The panel invited executives to consider bad customer experiences—and inevitable bad reviews—as critical opportunities to build the brand as well. “We try to approach those problems with humility, authenticity and transparency,” Arnold said, adding that they make an effort to own mistakes, apologize and try to win customers back.
Hopdoddy has a similar approach. “You can’t hide from it. Social media is out there and gaining traction. We look at it as an opportunity to wow somebody. We get more than 50 comments a day, mostly good but some with opportunities attached. We respond with a two-hour turnaround during business hours or otherwise within eight hours.”
Portman said his business partner has personally responded to every negative Birds review since day one. “We give 25,000 haircuts a month; he’s busy,” Portman laughed, adding that, for him, brand voice is almost a code of conduct. “I think of my brand as a person: ‘Birds wouldn’t do that’ or ‘Birds wouldn’t say that.’ We have 250 people who are the faces of brand, so we need to be kind and personable to our customers and prospective customers.”
“The heart of branding is creating emotional connections with people. If you can take a bad experience and turn it into a positive experience, then that’s better branding. You’ve reached through in a memorable, personal way that builds loyalty with people,” Chandler added.
LEARN TO SMELL SMOKE
Chandler also pointed out that good communication with the CFO is critical. “Cash is the main pillar of how we grow,” he said. “You can’t assume you’re always in sync, so I put a very regular, scripted cadence in place with our CFOs.” While that often means covering the same metrics over and over again, it can lead to catching critical issues early. “It’s not like managing my CMO or my director of Operations. Mistakes or miscommunications at that level can make a material, meaningful, bad difference – so be proactive.”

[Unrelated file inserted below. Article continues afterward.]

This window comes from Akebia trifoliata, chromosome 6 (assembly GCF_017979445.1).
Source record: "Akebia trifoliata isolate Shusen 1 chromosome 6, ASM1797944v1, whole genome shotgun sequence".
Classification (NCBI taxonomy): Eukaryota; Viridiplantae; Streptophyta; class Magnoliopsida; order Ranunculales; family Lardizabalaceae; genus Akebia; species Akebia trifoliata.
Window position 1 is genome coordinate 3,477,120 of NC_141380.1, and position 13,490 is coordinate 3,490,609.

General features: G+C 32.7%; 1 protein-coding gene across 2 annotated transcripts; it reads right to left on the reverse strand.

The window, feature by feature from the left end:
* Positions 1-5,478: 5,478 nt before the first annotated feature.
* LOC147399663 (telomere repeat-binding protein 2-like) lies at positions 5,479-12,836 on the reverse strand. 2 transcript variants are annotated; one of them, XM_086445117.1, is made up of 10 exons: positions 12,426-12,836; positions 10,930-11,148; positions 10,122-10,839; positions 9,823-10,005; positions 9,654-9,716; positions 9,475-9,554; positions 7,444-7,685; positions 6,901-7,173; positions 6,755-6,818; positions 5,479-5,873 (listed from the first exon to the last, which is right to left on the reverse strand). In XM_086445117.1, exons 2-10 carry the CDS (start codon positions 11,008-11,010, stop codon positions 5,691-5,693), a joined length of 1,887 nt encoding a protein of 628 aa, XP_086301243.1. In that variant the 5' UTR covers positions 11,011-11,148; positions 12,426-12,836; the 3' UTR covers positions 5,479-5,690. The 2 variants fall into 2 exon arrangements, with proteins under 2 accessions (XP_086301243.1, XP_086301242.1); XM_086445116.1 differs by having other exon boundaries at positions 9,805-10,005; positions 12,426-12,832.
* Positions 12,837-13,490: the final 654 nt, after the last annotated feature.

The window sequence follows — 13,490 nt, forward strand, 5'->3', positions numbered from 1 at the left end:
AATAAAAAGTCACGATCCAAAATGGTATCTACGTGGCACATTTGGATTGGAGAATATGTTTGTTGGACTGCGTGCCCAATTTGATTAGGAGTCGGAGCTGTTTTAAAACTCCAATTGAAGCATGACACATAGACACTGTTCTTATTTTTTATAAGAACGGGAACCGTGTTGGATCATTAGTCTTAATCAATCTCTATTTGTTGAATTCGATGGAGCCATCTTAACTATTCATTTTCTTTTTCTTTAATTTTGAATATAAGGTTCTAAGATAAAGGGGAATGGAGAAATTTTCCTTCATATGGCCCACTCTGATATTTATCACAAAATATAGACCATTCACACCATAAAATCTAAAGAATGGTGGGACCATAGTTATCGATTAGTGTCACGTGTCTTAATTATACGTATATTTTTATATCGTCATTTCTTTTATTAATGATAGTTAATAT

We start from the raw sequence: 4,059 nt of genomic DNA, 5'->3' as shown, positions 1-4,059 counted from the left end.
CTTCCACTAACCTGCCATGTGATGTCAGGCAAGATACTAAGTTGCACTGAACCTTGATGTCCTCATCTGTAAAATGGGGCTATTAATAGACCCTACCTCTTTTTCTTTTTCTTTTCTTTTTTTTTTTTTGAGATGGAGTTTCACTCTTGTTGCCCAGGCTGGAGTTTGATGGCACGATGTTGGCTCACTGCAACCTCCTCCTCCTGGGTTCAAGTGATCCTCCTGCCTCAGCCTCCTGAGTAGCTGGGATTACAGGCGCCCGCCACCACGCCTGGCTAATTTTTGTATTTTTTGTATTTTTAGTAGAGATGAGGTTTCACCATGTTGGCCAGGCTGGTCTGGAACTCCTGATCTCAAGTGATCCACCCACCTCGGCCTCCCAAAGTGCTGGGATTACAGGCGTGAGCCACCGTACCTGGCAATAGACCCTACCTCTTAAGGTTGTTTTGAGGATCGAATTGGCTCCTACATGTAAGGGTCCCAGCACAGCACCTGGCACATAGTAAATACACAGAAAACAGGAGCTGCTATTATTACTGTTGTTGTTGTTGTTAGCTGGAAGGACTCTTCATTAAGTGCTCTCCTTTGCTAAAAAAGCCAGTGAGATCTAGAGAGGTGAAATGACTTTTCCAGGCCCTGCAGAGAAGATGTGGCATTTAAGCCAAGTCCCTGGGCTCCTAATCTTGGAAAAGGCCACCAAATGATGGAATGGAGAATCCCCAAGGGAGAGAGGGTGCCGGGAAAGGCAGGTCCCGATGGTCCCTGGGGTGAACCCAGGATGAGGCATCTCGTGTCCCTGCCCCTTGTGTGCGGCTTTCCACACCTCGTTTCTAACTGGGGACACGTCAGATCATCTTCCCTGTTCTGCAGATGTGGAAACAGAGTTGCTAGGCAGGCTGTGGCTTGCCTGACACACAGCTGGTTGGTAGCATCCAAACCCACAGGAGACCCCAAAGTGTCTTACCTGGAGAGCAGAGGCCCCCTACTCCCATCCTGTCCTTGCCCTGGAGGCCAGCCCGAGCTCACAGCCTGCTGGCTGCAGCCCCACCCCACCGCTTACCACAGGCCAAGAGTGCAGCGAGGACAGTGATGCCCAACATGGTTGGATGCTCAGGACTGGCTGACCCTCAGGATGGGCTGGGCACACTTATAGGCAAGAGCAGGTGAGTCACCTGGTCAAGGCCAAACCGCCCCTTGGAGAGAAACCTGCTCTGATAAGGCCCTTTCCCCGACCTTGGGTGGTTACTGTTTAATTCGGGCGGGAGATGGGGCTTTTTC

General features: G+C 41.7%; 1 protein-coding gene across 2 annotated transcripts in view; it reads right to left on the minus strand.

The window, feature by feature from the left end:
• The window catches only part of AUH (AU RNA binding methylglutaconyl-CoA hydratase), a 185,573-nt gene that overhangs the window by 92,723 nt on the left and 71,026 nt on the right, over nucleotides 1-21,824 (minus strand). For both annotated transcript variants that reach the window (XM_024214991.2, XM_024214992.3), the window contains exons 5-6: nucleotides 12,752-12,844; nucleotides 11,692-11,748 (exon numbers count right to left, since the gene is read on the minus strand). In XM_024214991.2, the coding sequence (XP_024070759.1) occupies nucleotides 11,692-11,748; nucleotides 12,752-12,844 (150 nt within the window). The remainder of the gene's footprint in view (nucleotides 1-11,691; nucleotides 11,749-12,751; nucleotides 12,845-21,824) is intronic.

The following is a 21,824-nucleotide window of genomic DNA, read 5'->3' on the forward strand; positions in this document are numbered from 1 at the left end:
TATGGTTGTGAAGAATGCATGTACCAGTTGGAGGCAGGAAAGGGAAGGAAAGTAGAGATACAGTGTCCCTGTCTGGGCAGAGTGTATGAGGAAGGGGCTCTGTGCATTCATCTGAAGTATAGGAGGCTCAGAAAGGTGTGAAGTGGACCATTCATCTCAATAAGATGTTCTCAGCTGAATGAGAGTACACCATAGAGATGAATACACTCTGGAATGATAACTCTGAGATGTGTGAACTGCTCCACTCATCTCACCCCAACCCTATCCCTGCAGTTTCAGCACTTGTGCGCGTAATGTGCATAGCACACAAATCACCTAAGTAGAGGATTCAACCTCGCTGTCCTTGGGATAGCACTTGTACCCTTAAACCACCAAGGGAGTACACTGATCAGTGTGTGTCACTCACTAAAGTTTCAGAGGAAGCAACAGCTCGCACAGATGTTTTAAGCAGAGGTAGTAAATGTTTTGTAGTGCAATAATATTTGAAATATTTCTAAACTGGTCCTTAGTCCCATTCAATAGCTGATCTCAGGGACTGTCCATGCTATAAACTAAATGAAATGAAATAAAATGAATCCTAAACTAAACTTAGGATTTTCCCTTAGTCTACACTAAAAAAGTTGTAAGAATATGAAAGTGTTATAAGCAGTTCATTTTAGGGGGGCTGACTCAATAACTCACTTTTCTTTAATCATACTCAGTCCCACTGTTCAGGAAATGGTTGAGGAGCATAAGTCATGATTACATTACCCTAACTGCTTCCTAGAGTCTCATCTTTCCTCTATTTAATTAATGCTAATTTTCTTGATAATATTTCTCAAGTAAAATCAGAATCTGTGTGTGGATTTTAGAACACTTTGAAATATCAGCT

One of Portman’s big lessons came when he and his partner created Verb Hair Products. “We totally took our eye off the ball, and Birds got stale for about 18 months.” From that, Portman said, he learned to keep his focus “narrow and deep, instead of shallow and wide.” Arnold said it took his first financial crisis to really understand this key advice: “Don’t hire someone who hasn’t been in a fire, because they don’t know what smoke smells like.” He said he stays firmly engaged with finance, focuses on delivering quality, and doesn’t add complexity to the business model until the market demands it.
EMBRACE CHANGE WHILE PRESERVING THE BRAND
Change can be a powerful teacher as well. “Change is hard. Most people don’t accept change. It stresses them out and creates anxiety – we realize that. We work really diligently to show and build the path for people to change. We answer the whys, we answer the what’s in it for them, we show how it fits into our overall strategy.” He pointed to Austin’s recent flooding and week-long boil-water notice as an example of how rapid change can yield positive financial results. “A lot of major chains were forced to close. People were stressed, but we worked with the City to adapt our processes so we could remain open and serve water to customers—and made a lot of fans in the process.”
Hopdoddy also understands the parts of its brand that shouldn’t change. Leadership visits each location four times a year to ask employees if the company is living up to its brand promises. “We often find that we’re not meeting expectations,” Chandler said. “It can be very eye-opening.”
Arnold says he can be maniacal about keeping everything perfectly in line with Cece’s brand, but tries to make that perfectionism like a game for team members—which helps them start to notice and correct small issues as well. For Birds, the brand is being the opposite of the “the high-drama hair salon business.” “We get that everybody hates that about salons,” Portman said, adding that he relies on employees to maintain that culture. He advised, “Write it down. We have the Birds Barber Code that shows the five or six things we’re about.” “Then your team members can hold YOU accountable,” Chandler concluded.